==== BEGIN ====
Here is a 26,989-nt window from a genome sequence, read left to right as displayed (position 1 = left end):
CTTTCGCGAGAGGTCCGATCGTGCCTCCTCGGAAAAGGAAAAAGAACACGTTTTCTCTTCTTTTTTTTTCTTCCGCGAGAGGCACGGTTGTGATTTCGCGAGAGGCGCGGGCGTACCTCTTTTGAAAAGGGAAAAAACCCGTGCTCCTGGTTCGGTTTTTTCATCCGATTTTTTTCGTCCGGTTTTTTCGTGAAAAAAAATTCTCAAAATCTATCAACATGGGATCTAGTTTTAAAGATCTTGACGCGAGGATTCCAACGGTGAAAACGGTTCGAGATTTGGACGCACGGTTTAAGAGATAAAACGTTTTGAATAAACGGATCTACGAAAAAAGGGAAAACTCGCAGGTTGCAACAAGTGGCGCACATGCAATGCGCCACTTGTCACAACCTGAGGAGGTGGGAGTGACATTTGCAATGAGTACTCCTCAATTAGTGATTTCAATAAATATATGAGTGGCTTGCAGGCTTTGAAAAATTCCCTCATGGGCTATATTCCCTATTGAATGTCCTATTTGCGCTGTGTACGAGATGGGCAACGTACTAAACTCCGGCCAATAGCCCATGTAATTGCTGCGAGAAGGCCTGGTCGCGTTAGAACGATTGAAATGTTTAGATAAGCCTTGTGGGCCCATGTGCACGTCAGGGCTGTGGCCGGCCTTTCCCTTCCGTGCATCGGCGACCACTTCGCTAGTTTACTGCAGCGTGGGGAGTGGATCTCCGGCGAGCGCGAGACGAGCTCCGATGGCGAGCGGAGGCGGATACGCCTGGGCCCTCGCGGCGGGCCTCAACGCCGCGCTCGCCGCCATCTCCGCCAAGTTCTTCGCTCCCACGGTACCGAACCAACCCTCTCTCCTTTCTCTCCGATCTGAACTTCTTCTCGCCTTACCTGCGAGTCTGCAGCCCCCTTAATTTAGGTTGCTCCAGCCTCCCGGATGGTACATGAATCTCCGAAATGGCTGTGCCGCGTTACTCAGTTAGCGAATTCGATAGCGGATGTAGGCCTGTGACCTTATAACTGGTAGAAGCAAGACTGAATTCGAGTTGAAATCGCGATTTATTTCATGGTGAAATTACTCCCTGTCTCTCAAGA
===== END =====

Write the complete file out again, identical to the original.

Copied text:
Here is a 26,989-nt window from a genome sequence, read left to right as displayed (position 1 = left end):
CTTTCGCGAGAGGTCCGATCGTGCCTCCTCGGAAAAGGAAAAAGAACACGTTTTCTCTTCTTTTTTTTTCTTCCGCGAGAGGCACGGTTGTGATTTCGCGAGAGGCGCGGGCGTACCTCTTTTGAAAAGGGAAAAAACCCGTGCTCCTGGTTCGGTTTTTTCATCCGATTTTTTTCGTCCGGTTTTTTCGTGAAAAAAAATTCTCAAAATCTATCAACATGGGATCTAGTTTTAAAGATCTTGACGCGAGGATTCCAACGGTGAAAACGGTTCGAGATTTGGACGCACGGTTTAAGAGATAAAACGTTTTGAATAAACGGATCTACGAAAAAAGGGAAAACTCGCAGGTTGCAACAAGTGGCGCACATGCAATGCGCCACTTGTCACAACCTGAGGAGGTGGGAGTGACATTTGCAATGAGTACTCCTCAATTAGTGATTTCAATAAATATATGAGTGGCTTGCAGGCTTTGAAAAATTCCCTCATGGGCTATATTCCCTATTGAATGTCCTATTTGCGCTGTGTACGAGATGGGCAACGTACTAAACTCCGGCCAATAGCCCATGTAATTGCTGCGAGAAGGCCTGGTCGCGTTAGAACGATTGAAATGTTTAGATAAGCCTTGTGGGCCCATGTGCACGTCAGGGCTGTGGCCGGCCTTTCCCTTCCGTGCATCGGCGACCACTTCGCTAGTTTACTGCAGCGTGGGGAGTGGATCTCCGGCGAGCGCGAGACGAGCTCCGATGGCGAGCGGAGGCGGATACGCCTGGGCCCTCGCGGCGGGCCTCAACGCCGCGCTCGCCGCCATCTCCGCCAAGTTCTTCGCTCCCACGGTACCGAACCAACCCTCTCTCCTTTCTCTCCGATCTGAACTTCTTCTCGCCTTACCTGCGAGTCTGCAGCCCCCTTAATTTAGGTTGCTCCAGCCTCCCGGATGGTACATGAATCTCCGAAATGGCTGTGCCGCGTTACTCAGTTAGCGAATTCGATAGCGGATGTAGGCCTGTGACCTTATAACTGGTAGAAGCAAGACTGAATTCGAGTTGAAATCGCGATTTATTTCATGGTGAAATTACTCCCTGTCTCTCAAGA